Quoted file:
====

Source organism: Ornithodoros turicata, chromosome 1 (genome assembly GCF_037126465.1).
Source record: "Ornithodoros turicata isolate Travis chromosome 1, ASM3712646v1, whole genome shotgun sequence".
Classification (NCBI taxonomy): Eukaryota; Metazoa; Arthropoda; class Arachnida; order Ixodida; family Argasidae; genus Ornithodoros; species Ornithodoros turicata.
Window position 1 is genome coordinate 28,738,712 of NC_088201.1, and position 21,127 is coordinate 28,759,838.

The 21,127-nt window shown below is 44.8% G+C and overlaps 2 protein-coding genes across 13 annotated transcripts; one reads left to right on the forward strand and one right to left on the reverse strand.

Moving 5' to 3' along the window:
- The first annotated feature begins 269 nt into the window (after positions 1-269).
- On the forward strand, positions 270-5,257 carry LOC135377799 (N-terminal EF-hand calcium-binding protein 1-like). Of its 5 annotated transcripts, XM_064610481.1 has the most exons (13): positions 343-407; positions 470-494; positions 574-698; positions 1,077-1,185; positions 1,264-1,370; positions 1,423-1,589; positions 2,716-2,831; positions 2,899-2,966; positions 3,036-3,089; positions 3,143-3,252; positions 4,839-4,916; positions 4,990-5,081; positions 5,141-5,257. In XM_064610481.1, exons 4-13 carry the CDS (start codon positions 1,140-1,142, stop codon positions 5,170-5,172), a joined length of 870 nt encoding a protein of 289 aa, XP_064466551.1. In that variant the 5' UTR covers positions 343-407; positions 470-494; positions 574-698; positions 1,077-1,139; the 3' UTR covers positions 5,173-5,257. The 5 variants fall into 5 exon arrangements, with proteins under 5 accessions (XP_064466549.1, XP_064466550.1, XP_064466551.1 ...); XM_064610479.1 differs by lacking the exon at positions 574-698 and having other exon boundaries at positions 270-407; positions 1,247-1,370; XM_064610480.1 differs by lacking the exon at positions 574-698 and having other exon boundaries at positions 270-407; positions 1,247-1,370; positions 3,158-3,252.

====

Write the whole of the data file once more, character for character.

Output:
Source organism: Ornithodoros turicata, chromosome 1 (genome assembly GCF_037126465.1).
Source record: "Ornithodoros turicata isolate Travis chromosome 1, ASM3712646v1, whole genome shotgun sequence".
Classification (NCBI taxonomy): Eukaryota; Metazoa; Arthropoda; class Arachnida; order Ixodida; family Argasidae; genus Ornithodoros; species Ornithodoros turicata.
Window position 1 is genome coordinate 28,738,712 of NC_088201.1, and position 21,127 is coordinate 28,759,838.

The 21,127-nt window shown below is 44.8% G+C and overlaps 2 protein-coding genes across 13 annotated transcripts; one reads left to right on the forward strand and one right to left on the reverse strand.

Moving 5' to 3' along the window:
- The first annotated feature begins 269 nt into the window (after positions 1-269).
- On the forward strand, positions 270-5,257 carry LOC135377799 (N-terminal EF-hand calcium-binding protein 1-like). Of its 5 annotated transcripts, XM_064610481.1 has the most exons (13): positions 343-407; positions 470-494; positions 574-698; positions 1,077-1,185; positions 1,264-1,370; positions 1,423-1,589; positions 2,716-2,831; positions 2,899-2,966; positions 3,036-3,089; positions 3,143-3,252; positions 4,839-4,916; positions 4,990-5,081; positions 5,141-5,257. In XM_064610481.1, exons 4-13 carry the CDS (start codon positions 1,140-1,142, stop codon positions 5,170-5,172), a joined length of 870 nt encoding a protein of 289 aa, XP_064466551.1. In that variant the 5' UTR covers positions 343-407; positions 470-494; positions 574-698; positions 1,077-1,139; the 3' UTR covers positions 5,173-5,257. The 5 variants fall into 5 exon arrangements, with proteins under 5 accessions (XP_064466549.1, XP_064466550.1, XP_064466551.1 ...); XM_064610479.1 differs by lacking the exon at positions 574-698 and having other exon boundaries at positions 270-407; positions 1,247-1,370; XM_064610480.1 differs by lacking the exon at positions 574-698 and having other exon boundaries at positions 270-407; positions 1,247-1,370; positions 3,158-3,252.